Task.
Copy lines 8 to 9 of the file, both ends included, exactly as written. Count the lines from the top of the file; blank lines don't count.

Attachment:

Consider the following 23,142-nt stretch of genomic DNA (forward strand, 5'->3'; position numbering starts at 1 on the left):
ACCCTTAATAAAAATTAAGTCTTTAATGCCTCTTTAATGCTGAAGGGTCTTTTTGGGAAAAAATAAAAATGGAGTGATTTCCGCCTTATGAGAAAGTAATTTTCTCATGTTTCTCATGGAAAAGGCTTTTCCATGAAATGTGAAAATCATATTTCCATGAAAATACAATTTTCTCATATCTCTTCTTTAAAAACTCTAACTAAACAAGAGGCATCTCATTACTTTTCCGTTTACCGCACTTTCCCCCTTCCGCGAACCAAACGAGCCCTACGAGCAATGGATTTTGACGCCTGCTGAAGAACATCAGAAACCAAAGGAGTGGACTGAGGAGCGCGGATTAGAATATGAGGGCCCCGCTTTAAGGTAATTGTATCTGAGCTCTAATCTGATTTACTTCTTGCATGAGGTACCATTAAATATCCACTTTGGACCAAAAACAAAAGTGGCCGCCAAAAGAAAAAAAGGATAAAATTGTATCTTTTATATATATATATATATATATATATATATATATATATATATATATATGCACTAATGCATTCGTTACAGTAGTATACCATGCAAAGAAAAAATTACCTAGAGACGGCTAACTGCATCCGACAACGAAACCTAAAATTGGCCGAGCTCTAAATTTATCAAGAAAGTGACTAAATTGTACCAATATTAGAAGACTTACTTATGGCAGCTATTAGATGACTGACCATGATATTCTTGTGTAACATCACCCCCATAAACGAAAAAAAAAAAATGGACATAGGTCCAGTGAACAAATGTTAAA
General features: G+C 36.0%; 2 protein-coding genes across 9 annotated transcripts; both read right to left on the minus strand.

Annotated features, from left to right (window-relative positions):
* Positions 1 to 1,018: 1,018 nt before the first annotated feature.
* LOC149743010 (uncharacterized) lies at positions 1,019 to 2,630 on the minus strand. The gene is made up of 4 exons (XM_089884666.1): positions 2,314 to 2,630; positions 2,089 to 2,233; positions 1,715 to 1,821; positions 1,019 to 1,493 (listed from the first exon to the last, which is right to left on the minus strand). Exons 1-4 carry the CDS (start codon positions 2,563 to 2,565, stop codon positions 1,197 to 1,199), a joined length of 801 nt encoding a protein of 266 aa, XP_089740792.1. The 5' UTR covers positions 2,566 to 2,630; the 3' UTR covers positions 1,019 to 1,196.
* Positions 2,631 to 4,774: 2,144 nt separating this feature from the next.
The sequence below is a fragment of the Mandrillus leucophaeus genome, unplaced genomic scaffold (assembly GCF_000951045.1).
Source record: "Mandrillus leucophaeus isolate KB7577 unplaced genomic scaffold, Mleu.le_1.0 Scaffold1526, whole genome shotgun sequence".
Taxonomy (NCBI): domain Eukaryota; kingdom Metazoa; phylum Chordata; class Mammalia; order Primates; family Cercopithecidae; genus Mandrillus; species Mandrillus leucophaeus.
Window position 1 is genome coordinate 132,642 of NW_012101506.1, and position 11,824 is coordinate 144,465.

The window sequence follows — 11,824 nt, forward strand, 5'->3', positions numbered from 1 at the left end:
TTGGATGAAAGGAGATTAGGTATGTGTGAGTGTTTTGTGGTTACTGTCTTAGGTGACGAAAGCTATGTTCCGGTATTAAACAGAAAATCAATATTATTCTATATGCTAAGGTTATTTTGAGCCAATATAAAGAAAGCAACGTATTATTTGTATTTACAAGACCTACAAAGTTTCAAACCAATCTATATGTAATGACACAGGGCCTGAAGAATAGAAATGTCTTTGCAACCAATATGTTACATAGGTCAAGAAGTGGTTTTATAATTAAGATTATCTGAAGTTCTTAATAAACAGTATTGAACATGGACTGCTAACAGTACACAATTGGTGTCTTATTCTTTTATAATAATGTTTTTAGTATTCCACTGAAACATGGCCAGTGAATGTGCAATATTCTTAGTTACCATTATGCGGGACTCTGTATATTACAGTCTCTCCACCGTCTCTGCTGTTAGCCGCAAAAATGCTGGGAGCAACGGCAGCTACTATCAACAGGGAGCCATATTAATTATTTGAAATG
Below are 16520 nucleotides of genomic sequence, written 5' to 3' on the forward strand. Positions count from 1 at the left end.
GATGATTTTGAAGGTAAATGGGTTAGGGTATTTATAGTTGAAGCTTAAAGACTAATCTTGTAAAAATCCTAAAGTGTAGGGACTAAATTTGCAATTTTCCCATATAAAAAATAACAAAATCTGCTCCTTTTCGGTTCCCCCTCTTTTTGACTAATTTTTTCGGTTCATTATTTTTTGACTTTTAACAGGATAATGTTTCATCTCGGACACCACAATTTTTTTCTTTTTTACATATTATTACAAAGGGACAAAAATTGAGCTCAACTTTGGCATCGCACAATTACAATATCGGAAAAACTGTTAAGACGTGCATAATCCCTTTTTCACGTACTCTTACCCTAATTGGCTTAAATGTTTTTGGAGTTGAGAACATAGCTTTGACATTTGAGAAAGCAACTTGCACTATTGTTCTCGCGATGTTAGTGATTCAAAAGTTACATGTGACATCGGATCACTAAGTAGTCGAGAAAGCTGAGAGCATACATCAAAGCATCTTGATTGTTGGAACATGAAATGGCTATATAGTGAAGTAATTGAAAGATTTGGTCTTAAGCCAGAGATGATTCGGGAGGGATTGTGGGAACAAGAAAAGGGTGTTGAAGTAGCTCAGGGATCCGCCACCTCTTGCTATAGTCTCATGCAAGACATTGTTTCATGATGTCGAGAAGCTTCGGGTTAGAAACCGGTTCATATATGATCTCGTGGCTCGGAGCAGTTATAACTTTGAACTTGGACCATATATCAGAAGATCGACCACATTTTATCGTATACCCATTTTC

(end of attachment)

The sequence below is a fragment of the Mandrillus leucophaeus genome, unplaced genomic scaffold (assembly GCF_000951045.1).
Source record: "Mandrillus leucophaeus isolate KB7577 unplaced genomic scaffold, Mleu.le_1.0 Scaffold1526, whole genome shotgun sequence".